Nelson Mine Explosion Dayton Tennessee

Mine Explosion Claims 29 Lives in Dayton

December 20, 1895

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The morning dawn, clear and beautiful and the bright rays of the sun shed their refulgent influence over the community.  But while the whole face of nature wore a smiling aspect this thriving little city was about to be shrouded in a pall of the deepest gloom. The most appalling catastrophe that ever darkened the history of East Tennessee was that at the Nelson mine, two mile west of here on the morning of, December 20, 1895. Twenty-nine persons were known to have been killed in an explosion in the mine.

The whole town and surrounding community were convulsed in horror and grief.  The tragic event came so suddenly and was so horrible in its details that the people were dazed and wander aimlessly about like madmen, crying and moaning and wringing their hands. Scarcely an eye was closed in sleep that night. The grief of the relative and friends of the unfortunate victims was heartrending in the extreme, and moves to tear the most callous and indifferent hearts.

Engineer Gibson was lying in a precarious condition at the home of Cashier Perry Johnson. Mr. Gibson led the first force of rescuers into the mine and was overcome by the deadly gas and was carried from the mine unconscious.

The heroism displayed by the rescuing force is noteworthy. The men worked in relays all day, and as soon as a party was driven back by the suffocating gas others were prompt to take their places and risk their lives in the work of rescuing the bodies of the unfortunates.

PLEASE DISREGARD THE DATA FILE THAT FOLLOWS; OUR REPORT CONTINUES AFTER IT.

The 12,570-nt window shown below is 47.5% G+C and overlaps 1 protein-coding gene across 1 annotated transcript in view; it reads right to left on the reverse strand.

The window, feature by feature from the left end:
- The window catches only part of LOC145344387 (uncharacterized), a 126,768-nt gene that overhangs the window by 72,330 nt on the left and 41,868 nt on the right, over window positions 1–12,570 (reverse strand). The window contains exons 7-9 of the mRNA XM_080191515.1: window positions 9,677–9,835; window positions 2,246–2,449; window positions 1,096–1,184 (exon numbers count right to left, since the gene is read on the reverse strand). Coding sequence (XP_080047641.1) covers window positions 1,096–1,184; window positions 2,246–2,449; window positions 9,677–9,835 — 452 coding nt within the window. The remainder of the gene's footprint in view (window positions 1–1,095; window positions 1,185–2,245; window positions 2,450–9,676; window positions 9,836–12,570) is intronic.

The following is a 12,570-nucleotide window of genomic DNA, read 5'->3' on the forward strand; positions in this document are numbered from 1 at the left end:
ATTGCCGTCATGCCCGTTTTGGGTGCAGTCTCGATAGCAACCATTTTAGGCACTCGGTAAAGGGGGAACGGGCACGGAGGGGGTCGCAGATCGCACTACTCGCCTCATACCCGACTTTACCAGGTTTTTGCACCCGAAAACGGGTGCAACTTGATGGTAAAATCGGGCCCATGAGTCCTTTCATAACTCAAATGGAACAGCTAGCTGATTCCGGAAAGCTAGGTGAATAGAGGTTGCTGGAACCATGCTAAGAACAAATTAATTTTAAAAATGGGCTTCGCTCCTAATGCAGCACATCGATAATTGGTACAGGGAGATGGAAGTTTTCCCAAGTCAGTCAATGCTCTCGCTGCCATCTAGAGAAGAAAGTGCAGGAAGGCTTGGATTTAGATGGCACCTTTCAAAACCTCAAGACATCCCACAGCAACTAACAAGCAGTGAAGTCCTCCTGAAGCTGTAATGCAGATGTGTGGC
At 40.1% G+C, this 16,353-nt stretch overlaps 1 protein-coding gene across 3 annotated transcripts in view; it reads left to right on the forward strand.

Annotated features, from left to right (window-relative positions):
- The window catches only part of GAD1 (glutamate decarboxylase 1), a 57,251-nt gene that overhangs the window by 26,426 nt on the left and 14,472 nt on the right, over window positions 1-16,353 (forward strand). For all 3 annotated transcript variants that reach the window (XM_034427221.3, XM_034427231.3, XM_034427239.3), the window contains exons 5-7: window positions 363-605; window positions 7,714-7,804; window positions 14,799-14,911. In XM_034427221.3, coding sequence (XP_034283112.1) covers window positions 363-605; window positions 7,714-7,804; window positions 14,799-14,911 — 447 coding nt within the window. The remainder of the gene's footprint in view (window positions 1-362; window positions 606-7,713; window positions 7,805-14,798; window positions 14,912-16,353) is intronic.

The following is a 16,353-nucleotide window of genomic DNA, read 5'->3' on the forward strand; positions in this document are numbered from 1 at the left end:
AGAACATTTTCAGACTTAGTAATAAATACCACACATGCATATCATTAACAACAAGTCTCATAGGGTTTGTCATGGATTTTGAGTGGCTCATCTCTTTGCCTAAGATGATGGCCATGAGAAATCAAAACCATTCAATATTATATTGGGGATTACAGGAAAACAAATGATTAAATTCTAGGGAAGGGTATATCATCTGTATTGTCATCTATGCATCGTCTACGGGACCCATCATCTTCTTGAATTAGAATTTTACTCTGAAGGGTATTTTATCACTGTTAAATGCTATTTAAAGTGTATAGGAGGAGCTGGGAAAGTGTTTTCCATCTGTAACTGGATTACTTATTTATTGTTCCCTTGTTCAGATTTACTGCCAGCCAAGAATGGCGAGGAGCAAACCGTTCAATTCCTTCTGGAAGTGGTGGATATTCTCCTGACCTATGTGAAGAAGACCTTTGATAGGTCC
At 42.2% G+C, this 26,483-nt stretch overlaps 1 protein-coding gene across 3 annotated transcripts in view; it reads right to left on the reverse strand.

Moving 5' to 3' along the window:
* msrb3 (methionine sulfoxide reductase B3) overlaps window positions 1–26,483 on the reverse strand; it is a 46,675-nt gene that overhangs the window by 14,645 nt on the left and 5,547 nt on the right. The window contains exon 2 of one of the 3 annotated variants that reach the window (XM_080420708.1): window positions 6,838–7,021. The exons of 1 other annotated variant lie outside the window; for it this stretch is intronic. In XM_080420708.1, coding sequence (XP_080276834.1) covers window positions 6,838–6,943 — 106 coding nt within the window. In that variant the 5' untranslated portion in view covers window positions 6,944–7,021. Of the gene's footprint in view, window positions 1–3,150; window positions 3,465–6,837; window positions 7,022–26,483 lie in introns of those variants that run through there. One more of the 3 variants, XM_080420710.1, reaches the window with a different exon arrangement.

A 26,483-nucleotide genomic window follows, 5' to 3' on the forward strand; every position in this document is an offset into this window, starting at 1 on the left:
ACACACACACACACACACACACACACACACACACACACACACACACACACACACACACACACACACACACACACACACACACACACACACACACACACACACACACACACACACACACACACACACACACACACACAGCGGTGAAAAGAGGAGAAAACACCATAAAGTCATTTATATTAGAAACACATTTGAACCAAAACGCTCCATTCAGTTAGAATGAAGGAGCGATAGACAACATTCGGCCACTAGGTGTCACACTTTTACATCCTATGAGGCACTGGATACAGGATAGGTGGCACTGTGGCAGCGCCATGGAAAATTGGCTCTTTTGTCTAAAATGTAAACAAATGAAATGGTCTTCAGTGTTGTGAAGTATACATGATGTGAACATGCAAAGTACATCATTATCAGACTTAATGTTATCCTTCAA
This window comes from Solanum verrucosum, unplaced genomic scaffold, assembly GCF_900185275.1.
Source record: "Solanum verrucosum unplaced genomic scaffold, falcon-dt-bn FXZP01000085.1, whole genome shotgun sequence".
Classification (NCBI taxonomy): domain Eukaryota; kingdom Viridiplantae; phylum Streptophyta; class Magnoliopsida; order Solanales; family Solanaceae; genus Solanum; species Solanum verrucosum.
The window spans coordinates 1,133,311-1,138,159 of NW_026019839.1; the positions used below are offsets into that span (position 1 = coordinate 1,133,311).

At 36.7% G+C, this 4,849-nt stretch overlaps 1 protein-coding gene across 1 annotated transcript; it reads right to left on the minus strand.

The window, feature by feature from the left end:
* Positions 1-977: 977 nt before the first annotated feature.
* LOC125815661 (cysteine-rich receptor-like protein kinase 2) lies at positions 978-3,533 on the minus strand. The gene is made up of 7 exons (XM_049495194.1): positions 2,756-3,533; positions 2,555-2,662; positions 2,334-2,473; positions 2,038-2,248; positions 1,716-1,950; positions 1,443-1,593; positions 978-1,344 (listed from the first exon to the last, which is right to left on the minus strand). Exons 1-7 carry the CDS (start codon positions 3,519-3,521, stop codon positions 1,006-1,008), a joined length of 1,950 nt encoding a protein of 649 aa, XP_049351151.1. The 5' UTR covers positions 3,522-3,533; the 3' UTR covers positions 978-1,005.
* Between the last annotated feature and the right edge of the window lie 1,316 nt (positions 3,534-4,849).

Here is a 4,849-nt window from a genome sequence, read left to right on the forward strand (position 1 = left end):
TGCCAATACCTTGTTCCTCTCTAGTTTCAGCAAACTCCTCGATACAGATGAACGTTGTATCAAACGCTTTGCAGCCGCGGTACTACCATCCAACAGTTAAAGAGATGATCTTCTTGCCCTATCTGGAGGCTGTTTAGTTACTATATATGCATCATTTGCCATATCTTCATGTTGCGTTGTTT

Vincent Ferguson, general superintendent of the Dayton Coal and Iron Company, in who’s mine the horrible explosion occurred, was in Bronco, Ga. at the time of the accident. He returned on the 8:45 Cincinnati Southern train, having been apprised by telegraph of the terrible affair. Mr. Ferguson of course knew nothing of the deplorable occurrence, and when he arrived here, he was overcome with emotion and wept like a child when the story was recounted to him by Mr. Johnson. Both Johnson and Mr. Ferguson left about 10 o’clock on an engine for the mine.

The point where the explosion occurred was in entry K, No.10, about two miles from the mouth of the mine.  This entry is about 1 ¼ miles long, and the explosion swept the whole length of it.

There were two theories as to the cause of it. One is that someone of the miners crossed the “danger line” with an open lamp and the accumulation of stagnated air formed a dangerous gas, exploded immediately, enveloping the whole entry in a mass of flames. The other is that a leak was sprung in a vein of natural gas, which soon spread and filled the whole entry.